Thursday Presser: Five Things We Learned

NORMAN, Okla. — OU President David L. Boren, athletic director Joe Castiglione and head football coach Bob Stoops met with the media Thursday evening at the Stadium Club and announced their satisfaction with staying in the Big 12 Conference, but just what really came out of that conversation? Sooners Illustrated breaks it all down right here inside.

1. Some reforms are already meeting the Sooners' needs--Whether the source who claimed the other day that OU was just using the Pac-12 as leverage was correct or not, a few of OU's hopes for if it remained in the conference are coming true. First, commissioner Dan Beebe has resigned. Second, a grant of rights, by which each school would have to make a six-year pledge to the conference, is now in order. Third, the expansion committee to add one or three teams to the league has again been activated. So, change is already taking place.

2. To say the Sooners had genuine interest in moving to the Pac-12 would be an understatement--Boren said it himself how serious the Sooners were about that potential opportunity. Everything just fit in terms of Boren's hopes for the university, quality academics along with quality athletics and a stable conference.

"We certainly did, as everyone knows, have some conversations with others on the other coasts, particularly with the Pac-12, and I think those conversations were very positive in terms of building a great relationship between us," Boren said. "And we have a lot of admiration for their academic standards. I think that will be a further incentive for all of us in the Big 12 to continue to work on improving our academic standards and working together on joint projects."

3. There were multiple reasons why the Pac-12 did not work out--Most media members and everyone else around the country alike will label the reason OU did not head west simply because of the fact that the Pac-12 would not accept Texas with the Longhorn Network as is. But that's only half the story. In fact, it might not even be that much. OU and OSU were assured they had an invite to the conference should they declare they were leaving the Big 12. OSU was on board with what its big brother preferred. Well, big brother preferred Texas to come along. That's where the conversation of the Pac-12 not accepting Texas comes in. It's not that OU wouldn't have been accepted alone with OSU, but OU didn't want to disband its rivalry with Texas, which is something the three hinted at tonight.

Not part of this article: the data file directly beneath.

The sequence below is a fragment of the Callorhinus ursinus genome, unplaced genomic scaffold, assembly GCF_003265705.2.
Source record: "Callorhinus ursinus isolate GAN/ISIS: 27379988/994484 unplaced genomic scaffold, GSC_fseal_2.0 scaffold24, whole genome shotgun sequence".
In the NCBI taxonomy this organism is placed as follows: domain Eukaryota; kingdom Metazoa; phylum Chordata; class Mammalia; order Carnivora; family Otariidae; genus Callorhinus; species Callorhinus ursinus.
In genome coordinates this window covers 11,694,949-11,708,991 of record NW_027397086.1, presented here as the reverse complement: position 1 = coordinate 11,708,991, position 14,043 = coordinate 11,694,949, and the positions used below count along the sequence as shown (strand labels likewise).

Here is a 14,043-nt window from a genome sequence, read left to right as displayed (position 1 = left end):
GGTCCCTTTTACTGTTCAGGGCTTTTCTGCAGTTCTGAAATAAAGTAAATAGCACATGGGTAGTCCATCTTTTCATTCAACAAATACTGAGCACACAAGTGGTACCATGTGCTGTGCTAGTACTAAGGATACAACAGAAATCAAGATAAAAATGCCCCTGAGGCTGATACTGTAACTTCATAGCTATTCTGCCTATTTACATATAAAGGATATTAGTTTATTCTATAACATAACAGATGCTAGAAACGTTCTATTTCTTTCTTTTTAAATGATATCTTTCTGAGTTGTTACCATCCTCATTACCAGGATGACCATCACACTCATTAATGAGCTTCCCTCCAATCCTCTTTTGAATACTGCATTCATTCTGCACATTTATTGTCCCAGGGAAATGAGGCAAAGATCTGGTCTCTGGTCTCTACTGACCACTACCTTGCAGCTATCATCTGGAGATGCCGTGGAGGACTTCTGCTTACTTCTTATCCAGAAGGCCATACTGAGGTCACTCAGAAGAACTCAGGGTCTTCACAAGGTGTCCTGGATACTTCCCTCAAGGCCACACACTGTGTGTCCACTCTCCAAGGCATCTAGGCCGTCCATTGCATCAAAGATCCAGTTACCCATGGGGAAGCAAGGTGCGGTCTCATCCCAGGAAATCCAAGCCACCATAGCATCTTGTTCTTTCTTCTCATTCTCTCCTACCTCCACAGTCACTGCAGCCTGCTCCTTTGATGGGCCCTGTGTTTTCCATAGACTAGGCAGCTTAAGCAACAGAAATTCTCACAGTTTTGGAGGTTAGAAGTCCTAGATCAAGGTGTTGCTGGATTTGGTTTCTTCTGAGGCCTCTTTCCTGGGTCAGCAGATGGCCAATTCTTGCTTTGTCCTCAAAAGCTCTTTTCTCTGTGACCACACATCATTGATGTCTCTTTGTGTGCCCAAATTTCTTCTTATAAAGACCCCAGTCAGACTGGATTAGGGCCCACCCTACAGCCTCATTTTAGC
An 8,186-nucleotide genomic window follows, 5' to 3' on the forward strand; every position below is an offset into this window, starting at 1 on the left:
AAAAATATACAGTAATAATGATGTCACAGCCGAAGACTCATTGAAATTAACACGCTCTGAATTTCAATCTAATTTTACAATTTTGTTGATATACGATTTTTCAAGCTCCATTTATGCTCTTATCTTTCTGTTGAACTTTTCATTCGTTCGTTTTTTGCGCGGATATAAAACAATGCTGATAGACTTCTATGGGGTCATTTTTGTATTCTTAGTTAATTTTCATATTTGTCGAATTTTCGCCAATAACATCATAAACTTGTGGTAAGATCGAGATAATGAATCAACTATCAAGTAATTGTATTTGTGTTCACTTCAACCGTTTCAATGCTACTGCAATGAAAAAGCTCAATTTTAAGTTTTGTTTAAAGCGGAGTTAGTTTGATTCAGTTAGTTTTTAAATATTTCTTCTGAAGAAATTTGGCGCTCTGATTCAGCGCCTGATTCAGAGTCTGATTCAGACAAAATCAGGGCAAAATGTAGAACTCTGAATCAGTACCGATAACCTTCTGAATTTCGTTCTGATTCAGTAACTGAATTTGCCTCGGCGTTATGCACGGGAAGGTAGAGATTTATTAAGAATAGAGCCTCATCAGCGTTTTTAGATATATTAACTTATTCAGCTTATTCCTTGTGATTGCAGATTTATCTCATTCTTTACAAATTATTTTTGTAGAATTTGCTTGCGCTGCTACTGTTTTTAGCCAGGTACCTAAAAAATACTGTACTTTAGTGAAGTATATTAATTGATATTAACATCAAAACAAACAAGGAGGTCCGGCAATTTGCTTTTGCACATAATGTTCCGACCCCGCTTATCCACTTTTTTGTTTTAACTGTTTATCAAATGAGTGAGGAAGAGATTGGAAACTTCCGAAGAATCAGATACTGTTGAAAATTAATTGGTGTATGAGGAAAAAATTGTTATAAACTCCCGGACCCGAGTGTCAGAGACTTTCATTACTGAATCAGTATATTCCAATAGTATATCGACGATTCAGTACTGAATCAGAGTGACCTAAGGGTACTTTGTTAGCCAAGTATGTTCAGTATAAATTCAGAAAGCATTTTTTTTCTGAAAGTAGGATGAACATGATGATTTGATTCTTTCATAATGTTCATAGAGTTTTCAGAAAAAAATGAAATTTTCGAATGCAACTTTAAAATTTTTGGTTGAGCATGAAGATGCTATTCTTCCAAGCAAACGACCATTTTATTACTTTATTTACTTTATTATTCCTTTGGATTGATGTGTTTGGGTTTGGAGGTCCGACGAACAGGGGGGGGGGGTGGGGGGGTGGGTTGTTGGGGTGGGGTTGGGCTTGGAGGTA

"It could have gone away as you know, especially if they enforced the rule," Boren said. "They have rules of the Pac-12, for example, you can't play out-of-conference games without some special exception beyond the first three games of the season. Of course, the fair wouldn't be going on yet and some things, so I think that's something else the vast majority of Oklahomans and Texas [want]. I think the fans in each state were equally anxious that we keep this great rivalry in that setting alive."

Because of that, OU was held back. But equally important is the concept of the cost of travel if it was just a 14-team league. Neither OU nor OSU were that intent on being the only teams in the conference in the central time zone. On top of that, the Pac-12 simply preferred 12 or 16 teams, nowhere in between. So, it was more about numbers and OU's unwillingness to isolate itself than anything else. Don't be fooled. The Pac-12 did not simply turn down the Crimson and Cream.

4. OU wanted to keep its historical ties with Big 12 schools--Boren talked specifically about the institutions the Sooners have been in a conference with for so many years. Kansas, Kansas State, Missouri and the list goes on in the Big 12 for the teams OU has associated itself with over time.

"We like all the teams in our conference," Boren said. "We have good relationships with everyone..."

It's hard to simply throw those relationships to the side in one quick moment, and keeping those was a definite positive.

5. Texas A&M is not going to reconsider--Boren said the conference will make one more run at convincing the Aggies to stay in the Big 12, but he was positive about it. He figures they are still headed for the Southeastern Conference, as they've indicated from step one back in the summer.

"I would just say that nothing happened today that would make it more difficult," Boren said. "If anything, I think the actions taken today would make it less difficult for Texas A&M to stay, but I don't express any optimism that that will occur."

In the end, the major point is that OU leaders seemed satisfied with the decision to remain put in the Big 12 Conference, and that decision is basically final for now.

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